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Infusion picked nine of our favourite music & clubbing books that have helped define the scenes, tell unbelievable stories (in Keith Richards’ case, they’re true) and give you goosebumps as they recount the history of dance music. As the saying goes ”Get Reading”

How Music Works – David Byrne

Part autobiography of the Talking Heads star, part anthropological music theory and part indispensable music bible, How Music Works is a fascinating, brilliantly written book that covers everything from why birds sing to the punk rock music. The non linear structure takes a while to get used to, as it flits around from fascinating Talking Heads stories to lecture-like dissection of music as an art form. Stick with it, as the book rewards you with intelligent debate.

 

How Music Got Free – Stephen Witt

Or the demise of the music industry, as Witt traces the journey from the creation of the MP3 (which took a team of German scientists over a decade) to content sharing sites like BitTorrent and Napster, and then how the record industry adapted to the seismic changes (hint: they didn’t). With plenty of gonzo glee, and some excellent character studies – including Dell Glover, one of the first uploaders who literally stole 20,000 albums from his record processing plant – it’s a fascinating take on the pre-Spotify era of music.

 

Kill Your Friends – John Niven

Ignore the recent film adaptation and instead read this coruscating, brutally dark and funny account of Stephen Stelfox, a late 90s record label A&R who drinks, snorts and maims his way through the music industry. Imagine American Psycho but with more Britpop and you’re not far off. An utterly despicable character – and one (very) loosely based on period research – Stelfox’s antics get ever more debauched as he searches for the next pop hit, stopping at nothing to get his way.

 

Last Night A DJ Saved My Life – Bill Brewster & Frank Broughton

Indispensable reading for any DJ, Brewster and Broughton form a formidable double team as they trace the history of dance music including soul, reggae, hip hop, disco, house and techno. The book is full of interesting facts: did you know that, technically, Jimmy Saville was the world’s first DJ? First released in 1999, the latest releases come with updated chapters, with The Observer calling Last Night one of the greatest music books of all time. Their follow up, How To DJ Right: The Art and Science of Playing Records is well worth a read as well.

 

Energy Flash: A Journey Through Rave Music and Dance Culture – Simon Reynonlds

Part personal memoir, part cultural history, esteemed music journalist Simon Reynolds charts the rise of the rave scene in the 80s and 90s, with interviews from Goldie and Aphex Twin providing a valuable insight into one of the most explosive periods of dance music history. Covering everything from Detroit techno to Dutch gabba, this is an authoritative, insightful analysis that was recently updated in 2013.

 

Turn The Beat Around – Peter Shapiro

The big bang for house music, Peter Shapiro lovingly delves into disco’s rich history. He analyses everything: from the social and economic conditions that allowed disco to flourish to the key players that got disco to the dancefloors (including, as convincingly argued by Shapiro, post-Nazi Swing Kids in Germany). Well researched and written with real energy, this book is the nearest you’ll get to stepping foot into Studio 54.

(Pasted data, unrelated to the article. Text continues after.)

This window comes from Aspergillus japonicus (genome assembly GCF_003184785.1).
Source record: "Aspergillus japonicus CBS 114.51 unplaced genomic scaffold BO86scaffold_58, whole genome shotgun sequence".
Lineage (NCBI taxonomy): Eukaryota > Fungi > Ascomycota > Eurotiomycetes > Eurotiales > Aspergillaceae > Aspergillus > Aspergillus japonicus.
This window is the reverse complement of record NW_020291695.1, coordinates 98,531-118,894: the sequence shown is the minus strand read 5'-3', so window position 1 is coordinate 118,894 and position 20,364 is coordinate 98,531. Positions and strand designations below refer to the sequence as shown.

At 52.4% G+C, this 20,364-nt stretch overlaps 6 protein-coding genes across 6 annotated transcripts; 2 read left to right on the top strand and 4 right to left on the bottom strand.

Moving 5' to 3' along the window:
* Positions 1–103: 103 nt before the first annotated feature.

The Hacienda: How Not To Run A Nightclub – Peter Hook

Bassist for New Order and Joy Division, Peter Hook was also one of the driving forces – and benefactors – in the Hacienda, the cult 80s nightclub that helped bring about the acid house revolution. In total, New Order had over half a million dirhams siphoned out of their accounts to fund the Hacienda dream, which initially at least, was mired in mis-management, poor turn outs and gang violence. Hook is charmingly chatty throughout, and amazingly candid – notably describing when their NYE takings were set alight by indoor fireworks. As Tony Wilson, co-owner said: “Some people make money, others make history.”

 

Margrave of the Marshes – John Peel

A broadcasting icon, John Peel’s death in 2004 not only prompted a world wide outpouring of grief but also meant that his unfinished autiobiography had to be finished by his wife Sheila. Written with in his trademark self depcretating style, it’s a book full of personal revelations – he was raped as a young boy at his boarding school, and had a cold upbringing where he found meaning, love and life in music. At a young age he emigrated to America, and faking a Liverpudlian accent – the Beatles had just broken through – he managed to get onto radio, and the rest, as they say, is history. His Fabric Live set still stands out as a testament to his all encompassing love of music, and this book is still as relevant now as when he first started turning a nation of radio listeners onto weird and wonderful music.

 

Life – Keith Richards

To pick just one story out from Keith Richards’ incredible autobiography is to do the others dis-justice, but this is one of our favourites. ‘We would record from late in the afternoon until 5 or 6 in the morning, and suddenly the dawn comes up and I’ve got this boat. Go down the steps through the cave to the dockside; let’s take Mandrax to Italy for breakfast. . . . No passport, right past Monte Carlo as the sun’s coming up with music ringing in our ears.” All the while listening to freshly cut tapes of tracks like ‘Rocks Off’ and ‘Shake Your Hips’ with the sun rising over the crystal blue waters of the Mediterranean. How rock and roll is that? Life is essentially, Keith telling you every little detail – every sordid, outrageous, incredible detail and told with real flair. It’s wildly entertaining, and should be essential reading for any band member and music fan.